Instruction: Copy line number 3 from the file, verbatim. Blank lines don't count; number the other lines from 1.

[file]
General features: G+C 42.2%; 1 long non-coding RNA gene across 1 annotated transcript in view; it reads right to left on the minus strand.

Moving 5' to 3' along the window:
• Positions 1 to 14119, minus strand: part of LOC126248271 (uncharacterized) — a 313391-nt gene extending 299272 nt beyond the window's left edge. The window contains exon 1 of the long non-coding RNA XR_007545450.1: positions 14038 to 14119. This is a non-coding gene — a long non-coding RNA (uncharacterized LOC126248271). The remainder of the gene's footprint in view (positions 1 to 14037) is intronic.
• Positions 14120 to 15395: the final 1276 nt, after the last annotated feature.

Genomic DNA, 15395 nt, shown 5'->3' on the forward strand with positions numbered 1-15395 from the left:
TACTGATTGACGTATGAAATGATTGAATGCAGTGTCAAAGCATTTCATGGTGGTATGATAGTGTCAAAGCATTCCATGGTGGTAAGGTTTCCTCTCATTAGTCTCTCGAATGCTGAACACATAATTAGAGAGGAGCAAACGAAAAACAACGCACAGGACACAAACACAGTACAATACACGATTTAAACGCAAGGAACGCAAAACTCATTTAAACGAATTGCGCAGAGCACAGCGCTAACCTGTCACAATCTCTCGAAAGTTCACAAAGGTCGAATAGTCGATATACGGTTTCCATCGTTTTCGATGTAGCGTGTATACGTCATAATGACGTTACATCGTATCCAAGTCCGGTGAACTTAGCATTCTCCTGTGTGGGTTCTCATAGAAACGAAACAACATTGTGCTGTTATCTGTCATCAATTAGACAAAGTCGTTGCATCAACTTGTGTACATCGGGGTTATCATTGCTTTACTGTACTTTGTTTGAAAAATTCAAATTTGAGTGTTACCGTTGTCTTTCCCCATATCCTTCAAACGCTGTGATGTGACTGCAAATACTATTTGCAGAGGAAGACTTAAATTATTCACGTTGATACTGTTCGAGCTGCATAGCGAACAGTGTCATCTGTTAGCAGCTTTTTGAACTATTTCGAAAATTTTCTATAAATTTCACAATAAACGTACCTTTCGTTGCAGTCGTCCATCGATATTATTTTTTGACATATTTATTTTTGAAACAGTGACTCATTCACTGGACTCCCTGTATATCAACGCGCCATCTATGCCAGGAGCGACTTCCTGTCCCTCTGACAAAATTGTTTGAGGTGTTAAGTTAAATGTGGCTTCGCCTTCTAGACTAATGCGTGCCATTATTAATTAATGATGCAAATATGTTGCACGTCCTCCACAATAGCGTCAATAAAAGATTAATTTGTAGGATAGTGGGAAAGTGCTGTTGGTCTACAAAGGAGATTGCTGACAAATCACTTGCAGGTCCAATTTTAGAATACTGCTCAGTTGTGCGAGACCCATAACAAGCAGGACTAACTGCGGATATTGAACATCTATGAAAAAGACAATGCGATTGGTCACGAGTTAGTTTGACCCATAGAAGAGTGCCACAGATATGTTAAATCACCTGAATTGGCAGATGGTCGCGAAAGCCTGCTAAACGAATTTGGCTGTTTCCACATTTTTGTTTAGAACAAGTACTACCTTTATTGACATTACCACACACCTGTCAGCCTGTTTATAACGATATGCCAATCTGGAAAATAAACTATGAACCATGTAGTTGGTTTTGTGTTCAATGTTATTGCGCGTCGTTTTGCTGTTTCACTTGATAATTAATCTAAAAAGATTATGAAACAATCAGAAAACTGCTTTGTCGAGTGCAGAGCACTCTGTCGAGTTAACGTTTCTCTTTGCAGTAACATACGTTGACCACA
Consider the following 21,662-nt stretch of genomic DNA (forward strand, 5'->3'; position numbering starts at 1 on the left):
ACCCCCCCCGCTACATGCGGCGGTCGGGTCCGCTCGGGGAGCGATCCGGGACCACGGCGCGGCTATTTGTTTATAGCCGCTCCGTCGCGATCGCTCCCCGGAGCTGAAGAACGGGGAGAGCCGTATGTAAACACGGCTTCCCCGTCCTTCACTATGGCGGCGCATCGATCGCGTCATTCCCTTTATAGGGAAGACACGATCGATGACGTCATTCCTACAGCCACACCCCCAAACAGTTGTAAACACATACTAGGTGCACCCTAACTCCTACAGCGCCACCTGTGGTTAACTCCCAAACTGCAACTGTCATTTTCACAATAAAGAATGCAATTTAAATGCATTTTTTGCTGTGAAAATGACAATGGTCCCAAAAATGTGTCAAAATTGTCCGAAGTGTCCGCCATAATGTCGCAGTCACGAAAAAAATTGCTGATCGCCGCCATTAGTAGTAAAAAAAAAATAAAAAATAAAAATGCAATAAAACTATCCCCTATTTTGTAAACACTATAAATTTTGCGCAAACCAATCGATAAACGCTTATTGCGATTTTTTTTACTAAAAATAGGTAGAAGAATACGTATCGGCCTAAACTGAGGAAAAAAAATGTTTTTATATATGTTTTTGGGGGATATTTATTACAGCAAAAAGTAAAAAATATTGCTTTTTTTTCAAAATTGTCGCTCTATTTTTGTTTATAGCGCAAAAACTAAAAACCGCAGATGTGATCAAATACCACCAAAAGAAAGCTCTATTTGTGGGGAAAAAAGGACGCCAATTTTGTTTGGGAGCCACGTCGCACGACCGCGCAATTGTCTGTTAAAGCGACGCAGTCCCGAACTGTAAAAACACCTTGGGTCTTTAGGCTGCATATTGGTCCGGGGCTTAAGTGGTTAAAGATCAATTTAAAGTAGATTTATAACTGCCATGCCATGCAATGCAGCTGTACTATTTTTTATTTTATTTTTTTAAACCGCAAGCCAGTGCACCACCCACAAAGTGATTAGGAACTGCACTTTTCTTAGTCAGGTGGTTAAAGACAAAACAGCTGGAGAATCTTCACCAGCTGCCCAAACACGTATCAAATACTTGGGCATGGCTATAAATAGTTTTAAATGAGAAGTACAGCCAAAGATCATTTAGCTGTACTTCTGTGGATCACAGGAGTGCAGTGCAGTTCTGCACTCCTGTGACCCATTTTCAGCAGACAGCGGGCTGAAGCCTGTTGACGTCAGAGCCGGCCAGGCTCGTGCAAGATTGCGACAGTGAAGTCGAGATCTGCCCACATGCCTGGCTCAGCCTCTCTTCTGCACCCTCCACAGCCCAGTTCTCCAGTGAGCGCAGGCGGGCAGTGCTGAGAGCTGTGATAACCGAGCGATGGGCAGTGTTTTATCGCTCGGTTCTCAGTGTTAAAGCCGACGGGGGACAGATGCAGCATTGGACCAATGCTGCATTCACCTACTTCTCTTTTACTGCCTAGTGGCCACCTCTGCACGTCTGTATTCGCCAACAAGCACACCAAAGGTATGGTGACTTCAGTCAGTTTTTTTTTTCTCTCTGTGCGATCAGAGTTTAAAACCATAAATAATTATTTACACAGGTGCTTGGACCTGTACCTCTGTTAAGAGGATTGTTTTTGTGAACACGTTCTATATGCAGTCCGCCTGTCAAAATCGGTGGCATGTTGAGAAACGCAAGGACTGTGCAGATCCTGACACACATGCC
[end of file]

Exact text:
• Positions 1 to 14119, minus strand: part of LOC126248271 (uncharacterized) — a 313391-nt gene extending 299272 nt beyond the window's left edge. The window contains exon 1 of the long non-coding RNA XR_007545450.1: positions 14038 to 14119. This is a non-coding gene — a long non-coding RNA (uncharacterized LOC126248271). The remainder of the gene's footprint in view (positions 1 to 14037) is intronic.